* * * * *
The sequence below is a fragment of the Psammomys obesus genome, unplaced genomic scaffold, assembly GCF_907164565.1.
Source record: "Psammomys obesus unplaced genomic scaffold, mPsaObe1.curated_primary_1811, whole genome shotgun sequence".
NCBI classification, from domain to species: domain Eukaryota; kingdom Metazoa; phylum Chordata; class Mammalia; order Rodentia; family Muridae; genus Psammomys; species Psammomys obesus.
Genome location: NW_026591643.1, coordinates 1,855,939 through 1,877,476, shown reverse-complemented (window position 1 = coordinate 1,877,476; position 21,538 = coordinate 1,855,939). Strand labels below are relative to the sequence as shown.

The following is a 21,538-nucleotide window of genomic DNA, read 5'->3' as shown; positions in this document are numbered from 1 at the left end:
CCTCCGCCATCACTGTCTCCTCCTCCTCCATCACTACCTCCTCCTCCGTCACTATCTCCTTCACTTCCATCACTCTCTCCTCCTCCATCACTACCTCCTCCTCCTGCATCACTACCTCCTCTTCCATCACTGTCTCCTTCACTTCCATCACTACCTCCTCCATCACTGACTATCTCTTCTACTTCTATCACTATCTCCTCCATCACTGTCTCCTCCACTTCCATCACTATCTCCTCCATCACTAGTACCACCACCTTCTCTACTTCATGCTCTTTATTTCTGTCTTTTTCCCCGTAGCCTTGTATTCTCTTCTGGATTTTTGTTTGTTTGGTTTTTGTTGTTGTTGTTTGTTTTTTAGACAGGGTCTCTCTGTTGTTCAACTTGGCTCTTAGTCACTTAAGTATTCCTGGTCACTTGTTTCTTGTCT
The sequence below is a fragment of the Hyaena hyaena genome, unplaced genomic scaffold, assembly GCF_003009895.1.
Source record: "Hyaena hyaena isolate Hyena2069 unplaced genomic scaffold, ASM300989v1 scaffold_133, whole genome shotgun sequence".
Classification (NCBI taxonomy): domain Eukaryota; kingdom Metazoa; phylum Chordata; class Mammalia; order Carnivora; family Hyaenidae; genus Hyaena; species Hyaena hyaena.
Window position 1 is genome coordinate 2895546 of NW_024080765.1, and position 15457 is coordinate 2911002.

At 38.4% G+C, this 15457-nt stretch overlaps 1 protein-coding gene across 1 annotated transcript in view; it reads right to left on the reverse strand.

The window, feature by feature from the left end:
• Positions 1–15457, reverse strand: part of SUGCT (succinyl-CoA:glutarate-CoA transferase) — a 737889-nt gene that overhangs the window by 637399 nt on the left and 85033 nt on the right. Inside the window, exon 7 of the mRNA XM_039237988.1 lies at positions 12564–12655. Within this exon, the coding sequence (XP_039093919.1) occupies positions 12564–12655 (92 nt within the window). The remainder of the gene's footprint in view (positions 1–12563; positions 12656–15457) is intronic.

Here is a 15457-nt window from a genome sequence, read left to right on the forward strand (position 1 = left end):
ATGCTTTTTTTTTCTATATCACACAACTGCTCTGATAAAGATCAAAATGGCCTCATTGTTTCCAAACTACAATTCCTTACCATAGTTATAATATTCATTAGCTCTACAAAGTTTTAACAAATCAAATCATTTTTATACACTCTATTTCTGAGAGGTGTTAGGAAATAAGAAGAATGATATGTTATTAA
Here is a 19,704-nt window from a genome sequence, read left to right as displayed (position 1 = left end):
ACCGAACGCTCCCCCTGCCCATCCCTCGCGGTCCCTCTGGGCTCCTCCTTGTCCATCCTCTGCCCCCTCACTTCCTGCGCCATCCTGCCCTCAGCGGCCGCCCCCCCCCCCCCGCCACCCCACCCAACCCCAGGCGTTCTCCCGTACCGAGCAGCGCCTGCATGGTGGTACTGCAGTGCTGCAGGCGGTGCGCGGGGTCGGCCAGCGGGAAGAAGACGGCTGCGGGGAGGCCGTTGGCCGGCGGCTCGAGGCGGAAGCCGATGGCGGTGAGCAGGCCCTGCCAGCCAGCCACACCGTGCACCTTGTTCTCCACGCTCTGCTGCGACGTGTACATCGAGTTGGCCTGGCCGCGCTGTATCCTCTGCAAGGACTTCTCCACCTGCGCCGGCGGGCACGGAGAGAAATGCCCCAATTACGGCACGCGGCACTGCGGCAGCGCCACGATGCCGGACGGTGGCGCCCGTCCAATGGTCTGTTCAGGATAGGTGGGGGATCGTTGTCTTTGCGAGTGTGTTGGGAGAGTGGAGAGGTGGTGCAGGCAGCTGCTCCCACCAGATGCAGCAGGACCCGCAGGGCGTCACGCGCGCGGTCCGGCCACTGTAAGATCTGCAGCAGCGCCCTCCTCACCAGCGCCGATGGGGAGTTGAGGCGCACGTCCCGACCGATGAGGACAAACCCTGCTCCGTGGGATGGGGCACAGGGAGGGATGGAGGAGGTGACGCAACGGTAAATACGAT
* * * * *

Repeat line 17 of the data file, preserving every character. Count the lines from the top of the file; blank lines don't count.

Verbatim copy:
ACCGAACGCTCCCCCTGCCCATCCCTCGCGGTCCCTCTGGGCTCCTCCTTGTCCATCCTCTGCCCCCTCACTTCCTGCGCCATCCTGCCCTCAGCGGCCGCCCCCCCCCCCCCGCCACCCCACCCAACCCCAGGCGTTCTCCCGTACCGAGCAGCGCCTGCATGGTGGTACTGCAGTGCTGCAGGCGGTGCGCGGGGTCGGCCAGCGGGAAGAAGACGGCTGCGGGGAGGCCGTTGGCCGGCGGCTCGAGGCGGAAGCCGATGGCGGTGAGCAGGCCCTGCCAGCCAGCCACACCGTGCACCTTGTTCTCCACGCTCTGCTGCGACGTGTACATCGAGTTGGCCTGGCCGCGCTGTATCCTCTGCAAGGACTTCTCCACCTGCGCCGGCGGGCACGGAGAGAAATGCCCCAATTACGGCACGCGGCACTGCGGCAGCGCCACGATGCCGGACGGTGGCGCCCGTCCAATGGTCTGTTCAGGATAGGTGGGGGATCGTTGTCTTTGCGAGTGTGTTGGGAGAGTGGAGAGGTGGTGCAGGCAGCTGCTCCCACCAGATGCAGCAGGACCCGCAGGGCGTCACGCGCGCGGTCCGGCCACTGTAAGATCTGCAGCAGCGCCCTCCTCACCAGCGCCGATGGGGAGTTGAGGCGCACGTCCCGACCGATGAGGACAAACCCTGCTCCGTGGGATGGGGCACAGGGAGGGATGGAGGAGGTGACGCAACGGTAAATACGAT